As Thanksgiving weekend comes to a close and we’re moving into the holidays this thought for the week, seems very appropriate:
As we express our gratitude, we must never forget that the highest appreciation is not to utter words, but to live by them. —John F. Kennedy
An ode to oats
Add this whole-grain ingredient to boost your dietary fiber. Whole grains also provide nutrients such as magnesium, selenium and potassium. Beyond an oatmeal breakfast, oats can be used in quick breads, fruit crumbles, and even homemade granola bars. (My note- I use quick oats to keep things like tuna or chicken salad from weeping liquid and add some nutrients and fiber at the same time, and in meatloaf to make it tender.)
Cost: A truly inexpensive 25 cents per serving.
Stretch your meal, not your wallet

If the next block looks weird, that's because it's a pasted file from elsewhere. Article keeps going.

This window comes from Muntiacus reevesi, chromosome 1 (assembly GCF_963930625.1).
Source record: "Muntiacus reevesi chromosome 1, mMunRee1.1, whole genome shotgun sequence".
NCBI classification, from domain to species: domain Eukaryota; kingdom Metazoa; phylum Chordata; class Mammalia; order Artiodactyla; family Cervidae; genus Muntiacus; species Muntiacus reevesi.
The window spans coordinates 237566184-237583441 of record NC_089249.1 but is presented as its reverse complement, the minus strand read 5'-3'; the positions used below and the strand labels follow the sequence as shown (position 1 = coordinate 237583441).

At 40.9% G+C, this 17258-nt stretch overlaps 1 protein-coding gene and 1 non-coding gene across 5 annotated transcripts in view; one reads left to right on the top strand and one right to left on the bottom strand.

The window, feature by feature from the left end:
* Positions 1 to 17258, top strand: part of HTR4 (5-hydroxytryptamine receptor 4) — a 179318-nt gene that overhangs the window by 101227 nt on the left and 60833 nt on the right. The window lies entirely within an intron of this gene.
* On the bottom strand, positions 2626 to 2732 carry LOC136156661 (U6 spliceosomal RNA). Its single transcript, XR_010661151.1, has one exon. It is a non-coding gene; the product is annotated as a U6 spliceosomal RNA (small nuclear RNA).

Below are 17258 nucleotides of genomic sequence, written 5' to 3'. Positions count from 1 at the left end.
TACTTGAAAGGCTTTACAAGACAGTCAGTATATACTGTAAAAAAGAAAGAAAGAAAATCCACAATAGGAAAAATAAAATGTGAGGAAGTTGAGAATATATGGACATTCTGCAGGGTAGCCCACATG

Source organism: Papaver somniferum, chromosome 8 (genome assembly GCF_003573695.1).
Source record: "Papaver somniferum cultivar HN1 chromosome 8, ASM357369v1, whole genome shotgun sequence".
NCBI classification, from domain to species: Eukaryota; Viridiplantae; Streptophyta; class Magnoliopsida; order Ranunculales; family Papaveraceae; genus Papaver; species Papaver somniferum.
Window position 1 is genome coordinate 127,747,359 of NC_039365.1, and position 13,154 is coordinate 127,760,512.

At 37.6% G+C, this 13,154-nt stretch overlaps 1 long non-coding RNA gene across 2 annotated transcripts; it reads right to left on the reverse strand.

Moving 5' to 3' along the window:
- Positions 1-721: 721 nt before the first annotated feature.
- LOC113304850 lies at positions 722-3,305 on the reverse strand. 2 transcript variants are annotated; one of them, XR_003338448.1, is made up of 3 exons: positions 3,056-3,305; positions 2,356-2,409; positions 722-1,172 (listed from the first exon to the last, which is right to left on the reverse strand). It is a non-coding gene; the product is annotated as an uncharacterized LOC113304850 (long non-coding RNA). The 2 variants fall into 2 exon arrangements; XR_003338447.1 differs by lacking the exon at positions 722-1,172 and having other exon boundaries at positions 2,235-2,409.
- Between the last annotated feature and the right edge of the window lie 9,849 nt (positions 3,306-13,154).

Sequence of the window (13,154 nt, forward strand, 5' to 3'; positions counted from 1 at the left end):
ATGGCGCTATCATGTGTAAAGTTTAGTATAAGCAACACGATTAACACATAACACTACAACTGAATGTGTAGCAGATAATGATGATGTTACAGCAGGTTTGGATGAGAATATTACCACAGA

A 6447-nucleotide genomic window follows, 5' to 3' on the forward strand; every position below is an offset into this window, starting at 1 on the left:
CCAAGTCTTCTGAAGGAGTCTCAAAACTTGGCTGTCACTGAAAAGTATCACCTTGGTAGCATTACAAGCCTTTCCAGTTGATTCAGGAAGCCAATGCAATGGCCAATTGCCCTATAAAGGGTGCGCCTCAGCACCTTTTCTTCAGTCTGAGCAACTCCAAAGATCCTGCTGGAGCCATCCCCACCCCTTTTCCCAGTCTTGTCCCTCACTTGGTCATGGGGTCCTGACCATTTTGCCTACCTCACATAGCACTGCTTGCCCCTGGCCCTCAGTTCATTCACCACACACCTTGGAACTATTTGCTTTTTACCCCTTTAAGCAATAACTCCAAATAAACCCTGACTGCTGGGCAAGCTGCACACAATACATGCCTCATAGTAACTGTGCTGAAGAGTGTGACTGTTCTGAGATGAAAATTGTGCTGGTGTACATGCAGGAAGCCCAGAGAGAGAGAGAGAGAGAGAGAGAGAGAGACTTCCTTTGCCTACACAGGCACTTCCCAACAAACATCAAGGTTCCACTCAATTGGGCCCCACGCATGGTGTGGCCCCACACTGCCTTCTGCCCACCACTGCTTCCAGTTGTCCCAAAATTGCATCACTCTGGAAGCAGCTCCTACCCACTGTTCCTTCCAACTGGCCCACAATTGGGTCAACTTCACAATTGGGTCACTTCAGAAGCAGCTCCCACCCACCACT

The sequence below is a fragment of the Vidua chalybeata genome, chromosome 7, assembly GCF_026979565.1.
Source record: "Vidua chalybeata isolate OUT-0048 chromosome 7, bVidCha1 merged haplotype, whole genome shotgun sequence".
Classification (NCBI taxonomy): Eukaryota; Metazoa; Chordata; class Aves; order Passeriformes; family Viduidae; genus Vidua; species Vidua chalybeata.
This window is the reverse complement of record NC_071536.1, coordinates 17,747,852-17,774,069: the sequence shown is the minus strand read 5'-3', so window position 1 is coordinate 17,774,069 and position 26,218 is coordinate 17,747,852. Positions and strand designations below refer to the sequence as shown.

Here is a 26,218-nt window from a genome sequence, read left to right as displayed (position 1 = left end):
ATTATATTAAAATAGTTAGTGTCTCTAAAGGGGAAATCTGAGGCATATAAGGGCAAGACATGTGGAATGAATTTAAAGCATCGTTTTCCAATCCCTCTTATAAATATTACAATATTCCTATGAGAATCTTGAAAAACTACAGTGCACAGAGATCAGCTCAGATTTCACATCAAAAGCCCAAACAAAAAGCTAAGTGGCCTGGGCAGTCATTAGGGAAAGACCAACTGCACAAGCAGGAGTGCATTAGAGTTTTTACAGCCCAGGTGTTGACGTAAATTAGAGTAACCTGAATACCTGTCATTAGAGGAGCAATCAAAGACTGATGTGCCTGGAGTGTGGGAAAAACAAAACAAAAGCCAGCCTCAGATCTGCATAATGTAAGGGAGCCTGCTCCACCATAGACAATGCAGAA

Offset both cost and fat content by limiting meat portion size to 2-3 oz. Then mix the meat into a recipe that includes corn, barley, brown rice or beans for a healthful, low-cost meal. Adding a vegetable, grain or legume, and consuming less meat, lowers the saturated fat in a meal. That helps you manage your cholesterol and blood sugar. It also saves you money.
Cost: dried beans (16-oz. bag), under $2; canned corn (15-oz. can), under $1.50; barley (16-oz. bag), about $1.
Cut back on cost and unhealthy fat, and maintain protein content, by switching from meat to fish a few times a week. Fish that are rich in heart-healthy omega-3 fatty acids—including salmon, sardines and tuna—are available canned or fresh. Stock up on canned fish when it’s on sale or when meat prices are high.
Cost: A 13-oz. can of salmon (about four servings) is about $3.
Save money on fruits and vegetables by buying fresh produce items only when they are in season. Freeze leftover fresh veggies, and use extra fruit to make preserves or syrup. To enjoy your favorites year-round, buy frozen vegetables.
Cost: per 1/4-cup serving, fresh vegetables (in season), 12 cents; canned vegetables, 17 cents; frozen veggies, 22 cents.
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